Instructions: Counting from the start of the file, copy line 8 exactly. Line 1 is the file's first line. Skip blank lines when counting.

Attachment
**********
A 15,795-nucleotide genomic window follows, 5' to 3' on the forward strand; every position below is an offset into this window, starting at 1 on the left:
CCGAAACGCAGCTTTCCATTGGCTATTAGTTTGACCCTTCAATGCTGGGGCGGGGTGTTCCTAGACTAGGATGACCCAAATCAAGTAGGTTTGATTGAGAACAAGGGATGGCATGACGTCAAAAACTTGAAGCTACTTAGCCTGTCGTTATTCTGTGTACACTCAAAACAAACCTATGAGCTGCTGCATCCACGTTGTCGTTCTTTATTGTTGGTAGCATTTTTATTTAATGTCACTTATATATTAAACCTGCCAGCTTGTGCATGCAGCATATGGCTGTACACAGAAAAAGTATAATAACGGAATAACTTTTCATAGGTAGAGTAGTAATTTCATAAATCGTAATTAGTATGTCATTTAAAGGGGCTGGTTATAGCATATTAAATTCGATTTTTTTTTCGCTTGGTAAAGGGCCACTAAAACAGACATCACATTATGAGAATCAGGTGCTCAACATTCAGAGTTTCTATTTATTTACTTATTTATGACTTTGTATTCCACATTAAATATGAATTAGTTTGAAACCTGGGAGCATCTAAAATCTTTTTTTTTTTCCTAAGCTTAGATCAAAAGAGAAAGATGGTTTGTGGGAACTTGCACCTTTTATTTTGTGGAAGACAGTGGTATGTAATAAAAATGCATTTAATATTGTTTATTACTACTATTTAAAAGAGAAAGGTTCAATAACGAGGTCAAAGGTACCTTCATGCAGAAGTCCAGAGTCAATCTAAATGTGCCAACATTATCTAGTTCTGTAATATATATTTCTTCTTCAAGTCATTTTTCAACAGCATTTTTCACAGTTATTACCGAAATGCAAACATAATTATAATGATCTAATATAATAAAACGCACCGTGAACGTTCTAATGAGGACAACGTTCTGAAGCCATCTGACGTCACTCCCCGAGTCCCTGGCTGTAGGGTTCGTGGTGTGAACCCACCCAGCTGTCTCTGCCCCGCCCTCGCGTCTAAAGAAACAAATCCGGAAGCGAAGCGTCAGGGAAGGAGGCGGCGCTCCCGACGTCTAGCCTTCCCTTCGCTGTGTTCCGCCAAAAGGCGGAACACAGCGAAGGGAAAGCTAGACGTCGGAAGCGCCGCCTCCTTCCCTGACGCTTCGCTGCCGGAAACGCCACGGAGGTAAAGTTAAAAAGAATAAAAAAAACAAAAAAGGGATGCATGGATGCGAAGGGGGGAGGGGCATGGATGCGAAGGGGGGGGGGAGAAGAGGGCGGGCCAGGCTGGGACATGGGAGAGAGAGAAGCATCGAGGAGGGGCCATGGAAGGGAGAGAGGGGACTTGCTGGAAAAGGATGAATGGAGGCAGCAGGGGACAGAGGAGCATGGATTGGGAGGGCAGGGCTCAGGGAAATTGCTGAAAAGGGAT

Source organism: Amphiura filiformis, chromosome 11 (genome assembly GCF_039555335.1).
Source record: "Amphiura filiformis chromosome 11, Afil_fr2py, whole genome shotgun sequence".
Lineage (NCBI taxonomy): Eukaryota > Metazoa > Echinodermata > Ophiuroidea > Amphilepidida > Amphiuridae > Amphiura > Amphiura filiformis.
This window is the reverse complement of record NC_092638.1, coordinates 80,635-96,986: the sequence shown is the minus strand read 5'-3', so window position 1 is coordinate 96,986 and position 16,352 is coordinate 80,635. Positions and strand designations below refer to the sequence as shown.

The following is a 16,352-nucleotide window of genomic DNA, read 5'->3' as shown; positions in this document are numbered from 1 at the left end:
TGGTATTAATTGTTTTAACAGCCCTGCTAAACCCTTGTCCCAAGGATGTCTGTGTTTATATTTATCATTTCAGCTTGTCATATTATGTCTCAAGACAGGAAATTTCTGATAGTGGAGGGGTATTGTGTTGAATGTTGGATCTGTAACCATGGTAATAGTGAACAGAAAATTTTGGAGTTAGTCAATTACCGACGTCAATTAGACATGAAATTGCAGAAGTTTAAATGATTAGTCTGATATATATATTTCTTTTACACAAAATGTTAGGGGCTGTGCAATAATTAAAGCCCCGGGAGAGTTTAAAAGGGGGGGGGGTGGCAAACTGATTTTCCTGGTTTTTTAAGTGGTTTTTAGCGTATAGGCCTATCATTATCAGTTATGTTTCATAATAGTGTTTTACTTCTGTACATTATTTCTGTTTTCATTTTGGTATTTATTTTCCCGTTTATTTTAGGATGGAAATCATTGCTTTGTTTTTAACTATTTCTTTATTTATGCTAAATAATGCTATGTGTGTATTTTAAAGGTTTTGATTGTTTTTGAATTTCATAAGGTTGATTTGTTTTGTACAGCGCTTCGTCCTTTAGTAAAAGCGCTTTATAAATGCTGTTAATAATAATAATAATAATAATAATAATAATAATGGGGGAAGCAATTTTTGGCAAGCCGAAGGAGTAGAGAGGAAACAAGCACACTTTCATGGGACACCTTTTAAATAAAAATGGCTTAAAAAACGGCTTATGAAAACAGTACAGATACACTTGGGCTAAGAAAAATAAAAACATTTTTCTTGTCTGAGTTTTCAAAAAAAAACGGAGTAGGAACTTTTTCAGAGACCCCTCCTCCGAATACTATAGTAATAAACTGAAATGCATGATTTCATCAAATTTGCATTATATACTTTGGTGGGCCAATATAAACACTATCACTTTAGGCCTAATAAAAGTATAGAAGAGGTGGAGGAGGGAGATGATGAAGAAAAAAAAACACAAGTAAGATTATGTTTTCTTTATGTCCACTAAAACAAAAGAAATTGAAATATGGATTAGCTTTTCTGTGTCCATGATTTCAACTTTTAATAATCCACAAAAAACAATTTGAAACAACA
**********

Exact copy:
TGGTATTAATTGTTTTAACAGCCCTGCTAAACCCTTGTCCCAAGGATGTCTGTGTTTATATTTATCATTTCAGCTTGTCATATTATGTCTCAAGACAGGAAATTTCTGATAGTGGAGGGGTATTGTGTTGAATGTTGGATCTGTAACCATGGTAATAGTGAACAGAAAATTTTGGAGTTAGTCAATTACCGACGTCAATTAGACATGAAATTGCAGAAGTTTAAATGATTAGTCTGATATATATATTTCTTTTACACAAAATGTTAGGGGCTGTGCAATAATTAAAGCCCCGGGAGAGTTTAAAAGGGGGGGGGGTGGCAAACTGATTTTCCTGGTTTTTTAAGTGGTTTTTAGCGTATAGGCCTATCATTATCAGTTATGTTTCATAATAGTGTTTTACTTCTGTACATTATTTCTGTTTTCATTTTGGTATTTATTTTCCCGTTTATTTTAGGATGGAAATCATTGCTTTGTTTTTAACTATTTCTTTATTTATGCTAAATAATGCTATGTGTGTATTTTAAAGGTTTTGATTGTTTTTGAATTTCATAAGGTTGATTTGTTTTGTACAGCGCTTCGTCCTTTAGTAAAAGCGCTTTATAAATGCTGTTAATAATAATAATAATAATAATAATAATAATAATGGGGGAAGCAATTTTTGGCAAGCCGAAGGAGTAGAGAGGAAACAAGCACACTTTCATGGGACACCTTTTAAATAAAAATGGCTTAAAAAACGGCTTATGAAAACAGTACAGATACACTTGGGCTAAGAAAAATAAAAACATTTTTCTTGTCTGAGTTTTCAAAAAAAAACGGAGTAGGAACTTTTTCAGAGACCCCTCCTCCGAATACTATAGTAATAAACTGAAATGCATGATTTCATCAAATTTGCATTATATACTTTGGTGGGCCAATATAAACACTATCACTTTAGGCCTAATAAAAGTATAGAAGAGGTGGAGGAGGGAGATGATGAAGAAAAAAAAACACAAGTAAGATTATGTTTTCTTTATGTCCACTAAAACAAAAGAAATTGAAATATGGATTAGCTTTTCTGTGTCCATGATTTCAACTTTTAATAATCCACAAAAAACAATTTGAAACAACA